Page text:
Johannesburg - Human Settlements Minister Lindiwe Sisulu on Thursday called on land owners to be humane when enforcing evictions.
She said she was unhappy with evictions in winter when it was cold and while children were writing exams.
“I fail to understand why a property owner will receive a court order in summer and wait until winter to effect it,” she said in a statement.
“It is inhumane and it is bad timing. It is totally unacceptable.”
The Prevention of Illegal Eviction from and Unlawful Occupation of Land Act required that land and property owners act against illegal occupiers within six months of the illegal occupation.
“Should the owner fail to do so, they are required to provide temporary accommodation as part of the eviction plan,” she said.
Sisulu called on landowners to suspend evictions nationwide until such requirements were met.
Evictions recently took place in Lwandle, near Somerset West; Alexandra in Johannesburg; and Bokamoso near Phuthaditjhaba.
Last week families living in abandoned factories in Alexandra were evicted following a court order.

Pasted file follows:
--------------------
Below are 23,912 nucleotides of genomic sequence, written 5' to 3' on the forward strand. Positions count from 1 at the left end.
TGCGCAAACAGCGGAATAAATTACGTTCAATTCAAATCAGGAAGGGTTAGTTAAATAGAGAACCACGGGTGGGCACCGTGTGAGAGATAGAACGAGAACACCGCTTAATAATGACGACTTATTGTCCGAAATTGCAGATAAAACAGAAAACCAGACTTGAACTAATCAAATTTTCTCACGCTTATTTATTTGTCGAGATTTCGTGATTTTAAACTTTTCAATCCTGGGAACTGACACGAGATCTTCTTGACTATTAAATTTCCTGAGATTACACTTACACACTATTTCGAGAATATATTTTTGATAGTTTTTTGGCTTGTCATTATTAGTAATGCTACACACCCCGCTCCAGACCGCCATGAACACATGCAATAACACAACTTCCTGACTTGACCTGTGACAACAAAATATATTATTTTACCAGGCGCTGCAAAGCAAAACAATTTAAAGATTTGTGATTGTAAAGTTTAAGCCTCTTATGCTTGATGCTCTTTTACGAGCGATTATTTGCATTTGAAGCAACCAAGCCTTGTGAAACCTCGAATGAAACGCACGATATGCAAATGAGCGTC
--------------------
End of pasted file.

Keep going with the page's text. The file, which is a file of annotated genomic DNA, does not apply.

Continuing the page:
In Lwandle, about 800 people living on SA National Roads Agency Limited (Sanral) land next to the N2 highway were evicted last week following an interim court order.
Their shacks were demolished and set alight. Many lost their personal possessions and were left with nothing but the clothes they were wearing.
The families were taken to alternative Sanral-owned land in Blackheath, largely an established residential area.
Residents of the area were reportedly outraged at the arrival of the families and demanded that the families leave.
On Wednesday, Cape Town mayor Patricia de Lille announced the families would be moved back to Lwandle while they waited for a housing development project to accommodate them.
Sisulu has set up an inquiry into the Lwandle evictions.